(Don Descoteau/News Staff)

Plans for bus queue-jump lanes in Colwood underway

The transit commission approved $250,000 in planning funds this week

Plans for transit queue-jump lanes in Colwood are underway as $250,000 in planning funds will go towards them in the new year.

B.C. Transit commissioners approved in principle the funding as part of the 2019-20 budget this week.

The initiative is part of the Island Highway Transit Priority Project where B.C. Transit will partner with View Royal, Colwood and Langford to improve transit between the West Shore and the City of Victoria.

The queue-jump lanes in Colwood will cost an estimated $2.3 million. However, before they can be built, planning and public consultations are required.

“The next phase is doing more design work,” said James Wadsworth, a planning manager with BC Transit. “But before we do that we still have to do some community engagement as part of this process so the budget will help us do that.”

READ MORE: Rapid transit on its way to the West Shore

Colwood council approved the plans for the lanes in principle in October.

Moving forward, more detailed plans will be sent to Colwood council again for approval and if they are willing to go ahead with them, building phases of the lanes and transit priority signals could begin, according to Wadsworth.

“It’s a similar process that we followed with the City of Victoria when we developed plans for the bus lanes on Douglas Street,” Wadsworth said.

He noted BC Transit, the City of Colwood and the transit commission are “halfway there” when it comes to implementing the plan for the lanes.

“This phase is to come up with a detailed plan and to do some stakeholder engagement with property owners,” Wadsworth said. “We’ll work with the City of Colwood … and we’ll come up with a plan to construct this.”

As of right now, the plan is to create queue-jump lanes at Goldstream Avenue and the Island Highway/Sooke Road intersection as well as at the Wale Road and Island Highway intersection. The first of the two intersections will cost about $800,000 and the second will cost about $1.2 million.

The third part of the plan is to equip 55 buses with transit signal priority equipment which is estimated to cost about $325,000.

READ MORE: Douglas Street 24-hour transit and bike priority lanes open Nov. 5

Wadsworth said BC Transit will be working with the City of Colwood to develop a more detailed plan and work with the community.

Similar plans for highway transit priority will be going to View Royal council for approval in January. If approved, a process like the one in Colwood will follow.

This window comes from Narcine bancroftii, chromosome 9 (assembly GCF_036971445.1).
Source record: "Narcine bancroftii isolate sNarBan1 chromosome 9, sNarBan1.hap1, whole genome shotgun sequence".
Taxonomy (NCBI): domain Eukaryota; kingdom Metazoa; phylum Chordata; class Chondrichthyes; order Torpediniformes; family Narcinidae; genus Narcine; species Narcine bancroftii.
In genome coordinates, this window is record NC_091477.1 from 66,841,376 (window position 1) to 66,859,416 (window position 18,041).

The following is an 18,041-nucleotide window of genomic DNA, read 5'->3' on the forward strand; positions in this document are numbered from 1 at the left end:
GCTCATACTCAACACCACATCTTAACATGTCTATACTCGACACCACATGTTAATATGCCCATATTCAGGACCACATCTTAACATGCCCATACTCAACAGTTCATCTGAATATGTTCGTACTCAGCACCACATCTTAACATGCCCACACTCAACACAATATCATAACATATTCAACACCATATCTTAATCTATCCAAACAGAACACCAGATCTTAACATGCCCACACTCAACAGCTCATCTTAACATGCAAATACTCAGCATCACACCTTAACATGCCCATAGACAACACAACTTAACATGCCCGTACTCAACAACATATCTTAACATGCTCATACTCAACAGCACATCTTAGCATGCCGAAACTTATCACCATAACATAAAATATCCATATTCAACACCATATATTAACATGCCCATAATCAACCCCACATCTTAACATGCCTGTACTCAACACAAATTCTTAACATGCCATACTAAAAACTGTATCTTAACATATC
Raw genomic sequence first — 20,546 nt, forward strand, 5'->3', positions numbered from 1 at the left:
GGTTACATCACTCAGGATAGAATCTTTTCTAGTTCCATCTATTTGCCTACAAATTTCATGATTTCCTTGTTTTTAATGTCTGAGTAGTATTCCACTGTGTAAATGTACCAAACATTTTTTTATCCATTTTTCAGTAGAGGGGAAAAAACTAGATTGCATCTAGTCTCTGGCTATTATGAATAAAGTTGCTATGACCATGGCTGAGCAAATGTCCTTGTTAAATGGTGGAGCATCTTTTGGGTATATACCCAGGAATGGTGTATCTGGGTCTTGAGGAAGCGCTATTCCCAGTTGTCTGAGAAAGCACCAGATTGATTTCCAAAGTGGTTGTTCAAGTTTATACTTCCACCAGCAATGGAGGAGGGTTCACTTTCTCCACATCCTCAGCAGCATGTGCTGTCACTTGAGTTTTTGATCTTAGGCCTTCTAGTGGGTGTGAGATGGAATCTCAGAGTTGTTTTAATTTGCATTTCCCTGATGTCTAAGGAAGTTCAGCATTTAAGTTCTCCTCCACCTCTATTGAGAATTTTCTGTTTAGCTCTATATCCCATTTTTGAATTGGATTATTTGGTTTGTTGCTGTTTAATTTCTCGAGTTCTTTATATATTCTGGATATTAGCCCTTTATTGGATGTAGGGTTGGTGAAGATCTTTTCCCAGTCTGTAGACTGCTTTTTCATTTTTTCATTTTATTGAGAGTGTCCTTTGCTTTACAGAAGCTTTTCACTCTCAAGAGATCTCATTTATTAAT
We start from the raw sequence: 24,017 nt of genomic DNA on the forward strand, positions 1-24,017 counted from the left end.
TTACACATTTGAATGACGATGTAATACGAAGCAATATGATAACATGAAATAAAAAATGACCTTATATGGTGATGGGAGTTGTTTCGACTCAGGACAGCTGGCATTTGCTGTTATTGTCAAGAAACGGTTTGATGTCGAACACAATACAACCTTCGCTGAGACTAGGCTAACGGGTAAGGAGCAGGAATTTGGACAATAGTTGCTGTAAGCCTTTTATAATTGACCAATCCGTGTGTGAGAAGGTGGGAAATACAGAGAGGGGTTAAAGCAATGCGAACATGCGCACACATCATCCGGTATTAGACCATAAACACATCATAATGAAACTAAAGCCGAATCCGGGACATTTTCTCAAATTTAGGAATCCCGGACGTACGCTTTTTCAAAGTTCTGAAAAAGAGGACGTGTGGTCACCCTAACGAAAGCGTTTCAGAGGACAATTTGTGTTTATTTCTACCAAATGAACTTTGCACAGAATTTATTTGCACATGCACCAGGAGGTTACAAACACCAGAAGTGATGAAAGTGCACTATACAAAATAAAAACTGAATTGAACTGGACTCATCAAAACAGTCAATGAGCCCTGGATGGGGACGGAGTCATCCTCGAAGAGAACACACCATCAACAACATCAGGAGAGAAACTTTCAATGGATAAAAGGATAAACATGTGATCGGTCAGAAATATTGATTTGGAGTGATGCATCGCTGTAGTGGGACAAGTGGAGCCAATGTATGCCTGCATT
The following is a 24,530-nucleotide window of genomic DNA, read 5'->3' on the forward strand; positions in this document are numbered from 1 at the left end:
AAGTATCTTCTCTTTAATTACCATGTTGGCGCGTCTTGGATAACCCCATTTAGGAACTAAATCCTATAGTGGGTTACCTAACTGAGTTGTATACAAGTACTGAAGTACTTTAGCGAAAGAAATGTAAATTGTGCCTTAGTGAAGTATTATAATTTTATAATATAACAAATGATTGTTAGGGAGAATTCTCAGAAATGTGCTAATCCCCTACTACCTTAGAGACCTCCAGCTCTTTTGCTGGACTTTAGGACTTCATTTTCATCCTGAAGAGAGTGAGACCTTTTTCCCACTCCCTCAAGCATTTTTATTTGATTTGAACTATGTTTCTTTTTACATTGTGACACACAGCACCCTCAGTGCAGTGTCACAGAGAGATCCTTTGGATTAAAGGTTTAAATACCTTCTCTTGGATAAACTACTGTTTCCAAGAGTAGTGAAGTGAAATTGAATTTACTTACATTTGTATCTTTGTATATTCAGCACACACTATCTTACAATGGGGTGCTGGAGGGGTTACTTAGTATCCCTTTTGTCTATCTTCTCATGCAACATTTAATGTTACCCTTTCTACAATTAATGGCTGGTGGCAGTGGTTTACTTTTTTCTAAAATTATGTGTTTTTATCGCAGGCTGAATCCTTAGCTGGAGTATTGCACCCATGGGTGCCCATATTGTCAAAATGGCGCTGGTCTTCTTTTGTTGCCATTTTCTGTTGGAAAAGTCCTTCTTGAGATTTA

These improvements are part of a 25-year transit plan for the region that is to help ease public transit woes.

Wadsworth said the section that is already in place on Douglas Road up to Saanich Road is estimated to save about four minutes of travel time. The section from Uptown to Tillicum Road is saving transit passengers about 10 minutes of time.

“All of these sections are combining together to make commuting by transit easier and more attractive,” Wadsworth said. “If buses can move faster down the corridor we can do more trips and have more service.”

shalu.mehta@goldstreamgazette.com


Like us on Facebook and follow us on Twitter

Just Posted

Site where rockslide occurred along Malahat is too narrow for rock blasting or drilling: Emcon

‘Rockfalls are inevitable, so we try to increase our response times,’ says representative

Victoria woman reunited with lost family photos dating back to 1970s

‘You can watch their family grow up in these photos,’ says woman who found the box of forgotten photos

Cirque du Soleil brings dazzling ice show Axel to Victoria this spring

Axel includes acrobatics, ice skating, live music and more

Sidney councillor ponders providing daycare to help public at council meetings

Pending approval, Sidney council meetings to start an hour earlier at 6 p.m.

Escaped Metchosin inmate sentenced to additional year tacked on to 14-year sentence

Man escaped from William Head Institution arrested days later in Esquimalt

VIDEO: The sticky truth about winter moths and how Greater Victoria arborists fight them

Winter moths have ‘killed a lot of trees’ across the region, says Oak Bay arborist

Ottawa urges CN and union to continue talks as 3,200 workers go on strike

The rail workers began their strike after failing to reach a deal by a midnight deadline

Trans Mountain received $320M in government subsidies in first half 2019: report

The money included $135.8 million in direct subsidies and $183.8 million in indirect subsidies

Student tells B.C. Supreme Court she wasn’t allowed to leave indigenous smudging ceremony

Girl cross-examined Monday in Nanaimo courtroom, case continues Tuesday

UPDATED: Vancouver Island’s Joe gets suspended sentence in Teddy the dog cruelty case

Melissa Tooshley expected in court on Thursday in same case

B.C. pushes for greater industry ‘transparency’ in gasoline pricing

Legislation responds to fuel price gap of up to 13 cents

EDITORIAL: It’s time to face the truth on drug use

The homeless don’t own the drug epidemic

Most Read